The devices we cover in our reports are interesting enough, but there are less…traditional…treatments out there that are equal parts fascinating and horrifying.

In contrast to just about every other country, fashionistas in Japan are seeking out dental treatments to purposely make their teeth crooked or to give a fang-like look to the upper canines (the procedure is called “yaeba”, meaning “double tooth”). The procedure is considered cute (“kawaii”) and young women are dropping hundreds of dollars to have the procedure done, to the dismay of brace-wearers everywhere.

Meanwhile, in the Netherlands, patients are having small metal jewelry implanted onto the surface of their eyeballs. Should you feel the inclination, you can pay the Netherlands Institute for Innovative Ocular Surgery to implant a small metal shape, such as a heart, star, or clover, onto your eye. No longer must you settle for being “starry eyed” in metaphor alone.

We’ve previously talked about slug slime as a medical adhesive as well as maggot debridement therapy, but creepy-crawlies are supposedly being used as an aesthetic treatment in some countries, such as Austria. Clients—including Demi Moore—have been using leeches as an extreme type of cleanse. One clinic in Arizona even offers leech therapy as a means of detoxifying the body from drugs and alcohol.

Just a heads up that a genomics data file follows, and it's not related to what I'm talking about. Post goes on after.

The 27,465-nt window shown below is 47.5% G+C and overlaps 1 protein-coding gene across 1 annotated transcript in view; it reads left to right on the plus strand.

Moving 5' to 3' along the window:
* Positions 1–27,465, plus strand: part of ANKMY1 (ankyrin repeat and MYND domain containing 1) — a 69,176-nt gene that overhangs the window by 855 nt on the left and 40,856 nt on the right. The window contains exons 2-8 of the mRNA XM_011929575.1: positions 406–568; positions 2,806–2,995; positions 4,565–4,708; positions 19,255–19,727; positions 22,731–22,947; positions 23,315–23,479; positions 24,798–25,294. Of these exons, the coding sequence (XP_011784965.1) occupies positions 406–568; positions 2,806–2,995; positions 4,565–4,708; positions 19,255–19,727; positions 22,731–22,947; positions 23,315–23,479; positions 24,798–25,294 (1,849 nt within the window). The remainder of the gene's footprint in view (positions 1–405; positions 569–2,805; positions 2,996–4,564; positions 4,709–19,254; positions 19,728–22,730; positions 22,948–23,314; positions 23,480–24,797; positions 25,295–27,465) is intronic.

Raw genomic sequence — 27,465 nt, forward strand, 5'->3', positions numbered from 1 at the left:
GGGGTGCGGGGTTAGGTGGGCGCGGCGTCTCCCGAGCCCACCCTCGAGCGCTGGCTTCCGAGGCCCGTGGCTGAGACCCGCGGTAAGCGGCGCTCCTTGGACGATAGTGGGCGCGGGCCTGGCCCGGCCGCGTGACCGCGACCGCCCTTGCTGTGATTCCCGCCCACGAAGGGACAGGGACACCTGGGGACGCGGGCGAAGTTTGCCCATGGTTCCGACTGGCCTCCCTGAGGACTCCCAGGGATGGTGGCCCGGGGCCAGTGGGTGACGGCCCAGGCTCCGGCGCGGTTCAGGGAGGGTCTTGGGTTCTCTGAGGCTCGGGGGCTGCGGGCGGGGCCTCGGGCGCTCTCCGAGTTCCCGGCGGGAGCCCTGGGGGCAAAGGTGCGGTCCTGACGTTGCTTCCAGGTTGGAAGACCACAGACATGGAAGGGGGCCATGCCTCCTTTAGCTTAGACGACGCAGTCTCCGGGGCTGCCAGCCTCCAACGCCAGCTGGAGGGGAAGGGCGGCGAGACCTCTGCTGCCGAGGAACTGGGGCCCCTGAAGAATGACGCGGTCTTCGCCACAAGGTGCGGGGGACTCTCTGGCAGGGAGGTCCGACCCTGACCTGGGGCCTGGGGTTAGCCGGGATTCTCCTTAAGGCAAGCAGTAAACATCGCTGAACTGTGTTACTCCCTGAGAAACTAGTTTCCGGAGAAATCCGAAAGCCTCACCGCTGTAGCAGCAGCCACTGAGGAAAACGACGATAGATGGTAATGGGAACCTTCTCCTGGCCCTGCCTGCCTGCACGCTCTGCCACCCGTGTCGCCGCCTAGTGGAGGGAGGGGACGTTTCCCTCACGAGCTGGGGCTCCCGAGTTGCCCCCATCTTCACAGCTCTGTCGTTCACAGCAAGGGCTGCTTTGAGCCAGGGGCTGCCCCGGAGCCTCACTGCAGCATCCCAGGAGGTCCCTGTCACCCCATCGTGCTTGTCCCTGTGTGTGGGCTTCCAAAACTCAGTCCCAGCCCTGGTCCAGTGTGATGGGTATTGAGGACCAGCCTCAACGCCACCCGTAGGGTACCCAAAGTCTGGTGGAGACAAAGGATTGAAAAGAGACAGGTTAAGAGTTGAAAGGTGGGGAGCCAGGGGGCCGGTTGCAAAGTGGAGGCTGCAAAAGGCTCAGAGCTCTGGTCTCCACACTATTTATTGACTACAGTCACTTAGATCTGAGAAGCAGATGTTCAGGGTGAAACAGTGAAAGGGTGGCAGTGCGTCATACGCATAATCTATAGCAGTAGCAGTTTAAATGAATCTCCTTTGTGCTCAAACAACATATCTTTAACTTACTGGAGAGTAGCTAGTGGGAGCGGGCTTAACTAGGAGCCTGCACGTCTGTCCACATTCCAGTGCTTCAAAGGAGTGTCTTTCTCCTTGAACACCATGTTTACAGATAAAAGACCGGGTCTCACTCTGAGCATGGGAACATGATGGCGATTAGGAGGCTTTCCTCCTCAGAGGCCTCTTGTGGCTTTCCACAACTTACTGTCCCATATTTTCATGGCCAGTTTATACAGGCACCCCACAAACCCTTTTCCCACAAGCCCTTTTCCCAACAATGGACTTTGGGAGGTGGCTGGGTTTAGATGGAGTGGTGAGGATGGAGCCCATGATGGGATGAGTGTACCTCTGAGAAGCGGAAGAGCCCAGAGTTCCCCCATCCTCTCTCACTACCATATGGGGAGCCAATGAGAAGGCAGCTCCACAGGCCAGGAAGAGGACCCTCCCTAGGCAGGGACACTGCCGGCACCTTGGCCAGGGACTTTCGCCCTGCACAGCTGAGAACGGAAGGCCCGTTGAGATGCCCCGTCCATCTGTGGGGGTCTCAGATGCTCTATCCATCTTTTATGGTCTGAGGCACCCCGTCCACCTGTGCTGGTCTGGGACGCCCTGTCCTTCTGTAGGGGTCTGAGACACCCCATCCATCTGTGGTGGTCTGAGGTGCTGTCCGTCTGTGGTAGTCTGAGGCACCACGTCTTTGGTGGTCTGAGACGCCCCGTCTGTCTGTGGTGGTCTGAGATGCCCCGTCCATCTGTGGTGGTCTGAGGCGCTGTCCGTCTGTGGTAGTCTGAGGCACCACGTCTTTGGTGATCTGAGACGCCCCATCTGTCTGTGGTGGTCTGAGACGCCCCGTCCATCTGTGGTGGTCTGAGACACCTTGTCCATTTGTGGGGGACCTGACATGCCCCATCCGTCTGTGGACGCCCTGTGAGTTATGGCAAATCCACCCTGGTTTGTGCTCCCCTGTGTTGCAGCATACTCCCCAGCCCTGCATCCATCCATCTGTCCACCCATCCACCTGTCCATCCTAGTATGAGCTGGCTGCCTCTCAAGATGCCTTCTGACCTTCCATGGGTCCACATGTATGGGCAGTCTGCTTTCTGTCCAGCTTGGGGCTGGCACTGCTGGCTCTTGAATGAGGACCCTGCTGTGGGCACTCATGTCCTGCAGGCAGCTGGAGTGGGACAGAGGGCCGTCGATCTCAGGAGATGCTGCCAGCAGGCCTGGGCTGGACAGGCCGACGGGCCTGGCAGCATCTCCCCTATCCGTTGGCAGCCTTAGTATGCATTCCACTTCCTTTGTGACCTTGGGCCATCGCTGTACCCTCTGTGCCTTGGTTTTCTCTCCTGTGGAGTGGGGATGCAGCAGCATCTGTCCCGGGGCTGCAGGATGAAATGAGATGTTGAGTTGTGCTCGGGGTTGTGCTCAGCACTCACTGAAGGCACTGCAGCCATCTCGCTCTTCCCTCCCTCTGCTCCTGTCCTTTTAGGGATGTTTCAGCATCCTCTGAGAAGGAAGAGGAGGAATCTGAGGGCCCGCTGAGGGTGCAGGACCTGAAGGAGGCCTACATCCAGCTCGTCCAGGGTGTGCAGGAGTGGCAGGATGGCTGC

Even further along the gross-o-meter is the long-standing and heavily mythologized “tapeworm as weight loss method” treatment. The idea behind this is that an aspiring weight-loss candidate would intentionally ingest a tape worm in hopes that said candidate would continue to enjoy high volumes of food, but the worm buddy would take the calorie hit. However, even if you could stomach this strategy—as a woman in Iowa purportedly did—it doesn’t appear that the tapeworm would make a significant difference in terms of weight loss, but would instead primarily mow down on the vitamins your body needs. And that’s in addition to the other horrifying potential side effects associated with the parasite.

Six healthcare policy questions hanging in the balance as the United States votes

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